Wednesday, September 26, 2012

Eco Art, By Chelsea Amor Lotz

For many generations artists have remained with the same question in mind: Is art sustainable, how can the human expression of art connect us to nature and to that of humanity?  Furthermore, is it possible for both humanity and nature to connect intrinsically, and through the use of art to improve and nurture the relationship and understanding between humans and nature whilst remaining to deepen the human expression, reaction and psyche towards our relationship with nature?

Some people wonder about eco art in a practical sense, it terms of sustainability and workmanship. Should art, they wonder, not inspire recycling, reusing and re-imagining the way art is used? Some of the greatest art pieces seen in the world today, are simply structured around the re-thinking of a theme, with new or different level of consciousness, allowing the theme to be utilised in a new way, although appearing the same. We see this all the time, with tables made from loo rolls, portraits made from plastic bottles and great pieces of art with recycled materials such as paperclips, tyres, plastic and rope. The use of such materials also brings into awareness the excess waste and the disastrous impact that pollution has on the environment, whilst understanding that waste can be reused for better purposes.

There is a huge and vast array of materials in which the use for ecological art means opening a new world, whilst allowing one to journey into the unknown and adventurously foray into new, but largely uncharted territories of ecological art.

Some of the most beautiful pieces of eco art, have begun with the thought in mind of working with nature, and then expand into beautifying and working in accordance with nature. A typical example of this is land art, where the vast space, terrain and weather conditions, including the rhythms of nature are taken into consideration. South Africa has been at the forefront of expanding its global recognition on land art; in Plettenberg Bay in 2011, artists specialising in land art gathered in South Africa, traveling from around the world to share, display and expand on this interest.

Land art is a beautiful example of how it is possible to not only work with nature, but to display and represent an individualistic concept of our connection with nature, and how that connects us to the earth.

Art in a sustainable sense, is also the consideration of the effects of chemicals in paints, and dyes, that will inevitably end up in the earth and in water. By moving to more sustainable, naturally sourced pigments, without the toxic chemicals, it makes a definitive stand on the evolution of art to becoming a sustainable practice. Ethical pigments and dyes are being made commercially, although it is quite easy to prepare natural paints at home.

The aim of art has always been to entice, shock and satisfy the sense, sometimes one or all of the above, yet by considering the relationship to nature and the use of materials, man is able to make a stand by creating a bridge between art and a sustainable world. Furthermore by the imagining of abstract art and it's context to nature, for example the use of nature to mimic or copy nature, only deepens our relationship and understanding to nature.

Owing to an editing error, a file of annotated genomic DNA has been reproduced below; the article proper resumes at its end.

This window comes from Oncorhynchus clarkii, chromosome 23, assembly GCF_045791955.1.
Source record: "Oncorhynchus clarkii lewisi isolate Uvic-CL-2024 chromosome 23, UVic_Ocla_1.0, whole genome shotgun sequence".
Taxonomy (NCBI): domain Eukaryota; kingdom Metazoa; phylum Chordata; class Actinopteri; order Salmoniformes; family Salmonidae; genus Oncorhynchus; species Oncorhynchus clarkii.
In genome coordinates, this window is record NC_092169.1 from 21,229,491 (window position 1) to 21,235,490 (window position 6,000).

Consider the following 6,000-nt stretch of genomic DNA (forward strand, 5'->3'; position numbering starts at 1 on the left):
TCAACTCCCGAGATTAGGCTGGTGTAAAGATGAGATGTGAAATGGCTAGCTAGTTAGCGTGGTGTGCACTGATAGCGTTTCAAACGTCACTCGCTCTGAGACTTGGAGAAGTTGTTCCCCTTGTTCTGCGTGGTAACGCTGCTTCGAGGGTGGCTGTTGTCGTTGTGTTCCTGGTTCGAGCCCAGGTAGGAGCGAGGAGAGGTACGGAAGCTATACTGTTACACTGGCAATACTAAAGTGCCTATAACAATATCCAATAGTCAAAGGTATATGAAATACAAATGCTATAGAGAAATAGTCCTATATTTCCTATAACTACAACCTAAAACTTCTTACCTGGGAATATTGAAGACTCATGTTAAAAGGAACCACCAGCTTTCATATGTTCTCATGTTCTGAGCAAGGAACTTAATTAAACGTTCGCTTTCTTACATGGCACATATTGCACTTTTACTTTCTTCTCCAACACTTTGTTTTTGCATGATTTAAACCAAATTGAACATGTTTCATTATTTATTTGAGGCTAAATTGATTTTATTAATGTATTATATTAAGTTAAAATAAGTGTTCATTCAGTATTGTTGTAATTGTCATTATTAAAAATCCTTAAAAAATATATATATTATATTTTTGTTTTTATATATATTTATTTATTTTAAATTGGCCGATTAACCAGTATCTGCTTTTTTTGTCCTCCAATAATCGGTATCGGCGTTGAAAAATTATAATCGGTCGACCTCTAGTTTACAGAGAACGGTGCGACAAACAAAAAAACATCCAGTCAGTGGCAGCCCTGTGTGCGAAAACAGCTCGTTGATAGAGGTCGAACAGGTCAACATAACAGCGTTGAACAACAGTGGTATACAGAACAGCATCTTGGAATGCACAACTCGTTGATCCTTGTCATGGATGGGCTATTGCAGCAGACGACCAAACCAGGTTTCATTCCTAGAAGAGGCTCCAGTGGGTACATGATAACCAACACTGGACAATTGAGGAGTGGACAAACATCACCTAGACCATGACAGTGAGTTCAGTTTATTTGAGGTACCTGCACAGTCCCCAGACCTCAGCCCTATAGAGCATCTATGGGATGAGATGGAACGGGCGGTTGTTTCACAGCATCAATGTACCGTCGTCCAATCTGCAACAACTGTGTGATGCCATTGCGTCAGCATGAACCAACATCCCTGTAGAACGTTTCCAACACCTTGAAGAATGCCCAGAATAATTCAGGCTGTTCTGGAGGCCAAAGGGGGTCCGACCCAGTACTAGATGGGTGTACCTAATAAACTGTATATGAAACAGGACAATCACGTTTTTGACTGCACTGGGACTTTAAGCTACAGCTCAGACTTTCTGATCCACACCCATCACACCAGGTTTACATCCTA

It is in this, that we begin to understand that art, can not only be used for the aesthetic effect of being visually pleasing or emotionally moving, but that art can create a statement that is in support in the evolution of human consciousness and our relationship to the beautiful, diverse and immense world that we live in.

- Chelsea Amor Lotz

Friday, September 7, 2012

Little Green Day Activity

On 26 August 2012 an event called the Little Green Day was hosted by Deer Park Café in Vredehoek, Cape Town. The event featured a solar-powered stage for musicians, great music, organic and vegetarian food, some product stalls, and workshops. One of the workshops were facilitated by me, Janet Botes, and were open to anyone who wanted to join. A couple of kids joined and we created some toys, unfinished artworks and gadgets by using discarded food packaging, plastic bags and other 'waste'. Instead of using paint, we coloured our creations with coffee (the cheapest I could find, but next time I'll try using fair trade coffee).

Mask made from a pizza box lid, and a rolled piece of newspaper as 'stick'.

Why not gather some tools and random bits, invite some friends, open a bottle of wine, and together make things with what you have in front of you. It's fun to just play around and experiment - you don't need to have an end product or idea in mind, just attach and wind different pieces of plastic, polysterene and plastic bags together and see what you are able to create! Or if you like kids, or have kids, do the same (without a bottle of wine, of course!), you'll be delightfully surprised at the funky ideas that children come up with.

Instead of using glue or tape, find and develop other techniques to attach things. Here's some ideas or suggestions:
  • wrap torn/cut pieces of plastic, chips packets, crackerbread foil or newspaper around an item
  • thread with discarded/old rope, twine or pieces of twirled paper/foil/plastic
  • fold and cut cardboard or paper, making tags that fit into slits

Have fun!